The purpose of this research study was to discover if ePublications with the accessibility features of contrast, text-to-speech, and magnification benefited undergraduate students in the retention of information from required readings. Participants of this research study consisted of twenty Ryerson University undergraduate students from all four years of study.
To conduct this research, two documents were created that were to be read by participants of the study. The first ePublication testing document was a PDF without accessibility features, whereas the second ePublication document was in the format of an .iBook. The second document incorporated the three accessibility features under examination throughout this study: colour and contrast, text-to-speech, and magnification. Each document that was read had a corresponding ten-question multiple choice test administered through Google Forms. All participants were given four options for each question. Both assessments required the participant to answer all ten questions to the best of their abilities based on their reading comprehension, to test their information retention on either document. The third assessment of this research was an opinion questionnaire formatted as a Google Form, which participants were asked to answer after the completion of the previous two tests.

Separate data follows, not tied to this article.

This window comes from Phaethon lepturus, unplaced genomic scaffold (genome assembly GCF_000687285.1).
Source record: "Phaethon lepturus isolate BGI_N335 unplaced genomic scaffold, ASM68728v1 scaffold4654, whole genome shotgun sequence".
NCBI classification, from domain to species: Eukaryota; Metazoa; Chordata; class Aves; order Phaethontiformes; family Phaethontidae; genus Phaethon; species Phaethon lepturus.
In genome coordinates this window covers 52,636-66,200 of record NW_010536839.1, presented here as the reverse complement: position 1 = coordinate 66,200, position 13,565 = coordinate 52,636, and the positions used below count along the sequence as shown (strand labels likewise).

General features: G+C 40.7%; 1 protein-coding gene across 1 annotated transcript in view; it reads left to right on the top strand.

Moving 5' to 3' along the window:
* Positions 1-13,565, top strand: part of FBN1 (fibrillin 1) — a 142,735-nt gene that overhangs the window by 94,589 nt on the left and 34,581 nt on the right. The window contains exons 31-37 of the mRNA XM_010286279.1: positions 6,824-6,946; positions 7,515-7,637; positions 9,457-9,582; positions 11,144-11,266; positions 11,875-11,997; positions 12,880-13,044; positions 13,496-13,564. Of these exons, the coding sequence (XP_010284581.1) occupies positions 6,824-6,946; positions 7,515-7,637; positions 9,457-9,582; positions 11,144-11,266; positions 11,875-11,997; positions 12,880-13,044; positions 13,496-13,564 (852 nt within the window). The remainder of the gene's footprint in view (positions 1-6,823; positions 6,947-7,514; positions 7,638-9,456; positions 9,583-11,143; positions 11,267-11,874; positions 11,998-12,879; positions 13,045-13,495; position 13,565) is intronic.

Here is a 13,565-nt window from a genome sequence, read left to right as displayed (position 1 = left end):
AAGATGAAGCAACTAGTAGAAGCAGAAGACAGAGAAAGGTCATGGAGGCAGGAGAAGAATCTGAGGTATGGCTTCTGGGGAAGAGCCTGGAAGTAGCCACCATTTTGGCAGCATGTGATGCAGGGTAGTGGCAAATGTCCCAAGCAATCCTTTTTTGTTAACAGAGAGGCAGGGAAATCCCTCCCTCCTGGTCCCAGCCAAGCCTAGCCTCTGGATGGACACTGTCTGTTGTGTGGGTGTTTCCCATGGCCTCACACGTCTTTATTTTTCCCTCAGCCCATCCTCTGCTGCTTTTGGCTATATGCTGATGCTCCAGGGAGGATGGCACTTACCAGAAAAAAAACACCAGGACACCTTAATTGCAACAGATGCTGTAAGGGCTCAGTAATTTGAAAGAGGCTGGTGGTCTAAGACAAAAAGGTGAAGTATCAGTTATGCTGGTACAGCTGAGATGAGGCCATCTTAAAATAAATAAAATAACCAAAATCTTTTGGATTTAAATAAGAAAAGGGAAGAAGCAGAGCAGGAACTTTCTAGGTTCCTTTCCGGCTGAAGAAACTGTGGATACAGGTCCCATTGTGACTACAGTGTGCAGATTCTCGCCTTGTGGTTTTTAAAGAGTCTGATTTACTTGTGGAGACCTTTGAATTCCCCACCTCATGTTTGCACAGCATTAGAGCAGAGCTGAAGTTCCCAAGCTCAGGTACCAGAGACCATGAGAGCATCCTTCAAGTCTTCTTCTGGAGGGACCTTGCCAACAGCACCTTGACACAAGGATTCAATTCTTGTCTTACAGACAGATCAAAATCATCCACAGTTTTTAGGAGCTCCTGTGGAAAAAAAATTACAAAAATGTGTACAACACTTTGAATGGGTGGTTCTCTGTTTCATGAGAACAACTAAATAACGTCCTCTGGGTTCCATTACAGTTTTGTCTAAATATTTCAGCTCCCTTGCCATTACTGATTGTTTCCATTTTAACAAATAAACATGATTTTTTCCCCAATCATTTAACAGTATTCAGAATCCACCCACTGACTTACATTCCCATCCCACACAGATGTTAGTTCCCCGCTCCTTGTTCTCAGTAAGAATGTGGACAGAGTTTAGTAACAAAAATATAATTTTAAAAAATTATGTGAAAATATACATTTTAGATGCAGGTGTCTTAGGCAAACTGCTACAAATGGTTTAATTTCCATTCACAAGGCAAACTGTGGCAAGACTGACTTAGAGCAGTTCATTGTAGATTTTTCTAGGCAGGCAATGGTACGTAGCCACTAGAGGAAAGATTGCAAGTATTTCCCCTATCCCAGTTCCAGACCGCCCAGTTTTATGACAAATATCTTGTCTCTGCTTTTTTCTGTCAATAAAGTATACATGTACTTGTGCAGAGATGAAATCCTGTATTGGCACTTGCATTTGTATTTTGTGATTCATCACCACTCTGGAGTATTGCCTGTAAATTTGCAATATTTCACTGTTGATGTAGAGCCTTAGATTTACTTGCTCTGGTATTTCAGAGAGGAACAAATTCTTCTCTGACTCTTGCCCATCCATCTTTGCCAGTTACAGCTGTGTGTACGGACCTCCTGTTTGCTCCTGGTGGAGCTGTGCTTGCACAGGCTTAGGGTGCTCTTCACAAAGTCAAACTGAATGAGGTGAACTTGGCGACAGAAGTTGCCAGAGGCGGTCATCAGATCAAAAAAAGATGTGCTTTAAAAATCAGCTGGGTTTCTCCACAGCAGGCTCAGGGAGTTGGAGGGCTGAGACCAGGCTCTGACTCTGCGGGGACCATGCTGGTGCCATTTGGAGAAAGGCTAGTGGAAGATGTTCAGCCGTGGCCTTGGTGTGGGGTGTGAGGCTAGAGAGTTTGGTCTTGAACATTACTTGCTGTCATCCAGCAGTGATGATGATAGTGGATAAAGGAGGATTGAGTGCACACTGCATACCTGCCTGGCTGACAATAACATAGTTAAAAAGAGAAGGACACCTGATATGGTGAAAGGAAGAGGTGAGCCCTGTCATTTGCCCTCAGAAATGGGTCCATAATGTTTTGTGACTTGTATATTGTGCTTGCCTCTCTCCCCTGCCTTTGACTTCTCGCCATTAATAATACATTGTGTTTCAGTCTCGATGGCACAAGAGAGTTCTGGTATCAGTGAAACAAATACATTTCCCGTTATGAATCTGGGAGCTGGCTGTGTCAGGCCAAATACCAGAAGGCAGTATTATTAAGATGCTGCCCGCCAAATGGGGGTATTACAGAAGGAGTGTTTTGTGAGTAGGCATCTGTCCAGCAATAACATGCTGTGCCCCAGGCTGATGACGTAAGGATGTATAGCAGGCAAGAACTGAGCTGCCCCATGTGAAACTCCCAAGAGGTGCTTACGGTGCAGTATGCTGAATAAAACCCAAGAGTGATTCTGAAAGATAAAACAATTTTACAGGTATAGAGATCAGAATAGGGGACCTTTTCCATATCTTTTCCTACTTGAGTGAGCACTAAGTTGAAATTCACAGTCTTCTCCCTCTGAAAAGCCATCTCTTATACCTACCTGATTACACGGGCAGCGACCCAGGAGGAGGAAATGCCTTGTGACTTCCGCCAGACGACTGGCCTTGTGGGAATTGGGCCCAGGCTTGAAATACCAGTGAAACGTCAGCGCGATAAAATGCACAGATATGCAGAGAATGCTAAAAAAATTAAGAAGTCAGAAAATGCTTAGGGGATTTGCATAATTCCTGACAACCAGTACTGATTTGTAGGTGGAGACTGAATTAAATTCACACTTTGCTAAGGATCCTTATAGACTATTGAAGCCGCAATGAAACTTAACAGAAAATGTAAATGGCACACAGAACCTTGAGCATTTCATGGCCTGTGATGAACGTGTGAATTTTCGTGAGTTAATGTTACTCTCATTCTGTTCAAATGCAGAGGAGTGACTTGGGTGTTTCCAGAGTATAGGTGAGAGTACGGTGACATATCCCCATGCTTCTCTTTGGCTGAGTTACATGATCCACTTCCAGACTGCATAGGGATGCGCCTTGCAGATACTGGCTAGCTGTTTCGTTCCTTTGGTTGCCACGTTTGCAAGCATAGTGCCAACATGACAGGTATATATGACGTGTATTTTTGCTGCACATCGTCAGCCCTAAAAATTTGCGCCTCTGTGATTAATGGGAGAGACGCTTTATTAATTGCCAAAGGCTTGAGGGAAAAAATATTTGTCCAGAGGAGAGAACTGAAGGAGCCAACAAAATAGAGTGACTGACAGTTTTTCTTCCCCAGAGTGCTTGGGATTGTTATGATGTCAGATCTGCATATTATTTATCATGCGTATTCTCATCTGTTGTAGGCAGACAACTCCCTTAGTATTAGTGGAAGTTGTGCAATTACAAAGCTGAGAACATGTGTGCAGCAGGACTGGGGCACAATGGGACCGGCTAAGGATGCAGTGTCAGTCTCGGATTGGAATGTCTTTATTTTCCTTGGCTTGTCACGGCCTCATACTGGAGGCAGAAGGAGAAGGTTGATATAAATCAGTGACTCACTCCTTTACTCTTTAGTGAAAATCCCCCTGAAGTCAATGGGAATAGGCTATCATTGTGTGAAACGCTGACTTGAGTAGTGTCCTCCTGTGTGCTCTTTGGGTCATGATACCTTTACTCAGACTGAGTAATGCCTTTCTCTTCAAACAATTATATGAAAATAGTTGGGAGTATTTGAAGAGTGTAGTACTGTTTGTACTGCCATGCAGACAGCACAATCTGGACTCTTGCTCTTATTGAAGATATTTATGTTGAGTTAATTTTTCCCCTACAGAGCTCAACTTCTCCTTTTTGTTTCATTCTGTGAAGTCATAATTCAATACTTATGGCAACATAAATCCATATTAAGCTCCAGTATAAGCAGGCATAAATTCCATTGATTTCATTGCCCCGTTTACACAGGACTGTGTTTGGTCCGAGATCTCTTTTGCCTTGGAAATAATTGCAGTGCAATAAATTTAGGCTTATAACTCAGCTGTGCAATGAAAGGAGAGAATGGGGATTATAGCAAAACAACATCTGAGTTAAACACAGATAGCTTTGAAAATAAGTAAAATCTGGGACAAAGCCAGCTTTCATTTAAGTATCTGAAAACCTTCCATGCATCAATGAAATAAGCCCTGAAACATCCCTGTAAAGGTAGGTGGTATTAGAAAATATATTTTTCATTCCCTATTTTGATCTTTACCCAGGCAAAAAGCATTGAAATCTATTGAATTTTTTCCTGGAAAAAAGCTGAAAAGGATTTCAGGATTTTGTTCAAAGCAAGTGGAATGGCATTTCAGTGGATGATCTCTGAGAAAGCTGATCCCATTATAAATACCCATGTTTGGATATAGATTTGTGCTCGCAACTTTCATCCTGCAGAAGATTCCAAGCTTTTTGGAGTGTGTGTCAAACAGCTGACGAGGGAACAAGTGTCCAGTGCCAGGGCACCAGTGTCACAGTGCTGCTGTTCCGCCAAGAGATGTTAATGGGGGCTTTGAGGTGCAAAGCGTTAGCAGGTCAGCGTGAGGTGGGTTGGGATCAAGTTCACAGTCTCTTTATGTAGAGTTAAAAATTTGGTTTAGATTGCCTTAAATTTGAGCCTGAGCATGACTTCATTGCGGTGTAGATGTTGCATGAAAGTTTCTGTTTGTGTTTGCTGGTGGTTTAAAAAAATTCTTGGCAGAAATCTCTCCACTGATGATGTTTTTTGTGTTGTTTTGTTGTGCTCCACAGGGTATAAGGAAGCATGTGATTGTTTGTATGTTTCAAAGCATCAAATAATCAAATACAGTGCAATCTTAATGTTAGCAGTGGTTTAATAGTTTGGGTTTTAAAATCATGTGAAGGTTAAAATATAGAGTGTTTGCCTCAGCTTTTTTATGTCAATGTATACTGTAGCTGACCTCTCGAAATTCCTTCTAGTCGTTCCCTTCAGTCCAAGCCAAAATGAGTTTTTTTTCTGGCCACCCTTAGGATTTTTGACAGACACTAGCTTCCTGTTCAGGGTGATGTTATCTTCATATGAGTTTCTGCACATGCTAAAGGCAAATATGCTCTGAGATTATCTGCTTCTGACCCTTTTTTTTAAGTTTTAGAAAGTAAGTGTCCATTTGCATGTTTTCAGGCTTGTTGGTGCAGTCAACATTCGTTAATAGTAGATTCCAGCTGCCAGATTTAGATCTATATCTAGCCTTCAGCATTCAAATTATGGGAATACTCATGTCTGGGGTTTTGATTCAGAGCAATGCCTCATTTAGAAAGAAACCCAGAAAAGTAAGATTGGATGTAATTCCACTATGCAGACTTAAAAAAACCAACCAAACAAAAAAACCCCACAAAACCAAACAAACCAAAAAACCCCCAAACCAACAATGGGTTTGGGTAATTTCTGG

All data, both from the testing documents and the opinion form, were analyzed using Microsoft Excel, 2018 version. It was recorded that the average score on the multiple-choice test was 82% after students read the accessible document. In contrast, the average of the multiple-choice test was 59.5% after the students read the non-accessible document. The T-Test results demonstrated that the probability of the non-accessible and accessible reading and testing results was 0.00139, equivalent to 0.14%. As a result, accessibility features in ePublications should be implemented within the documents students receive as a required course reading.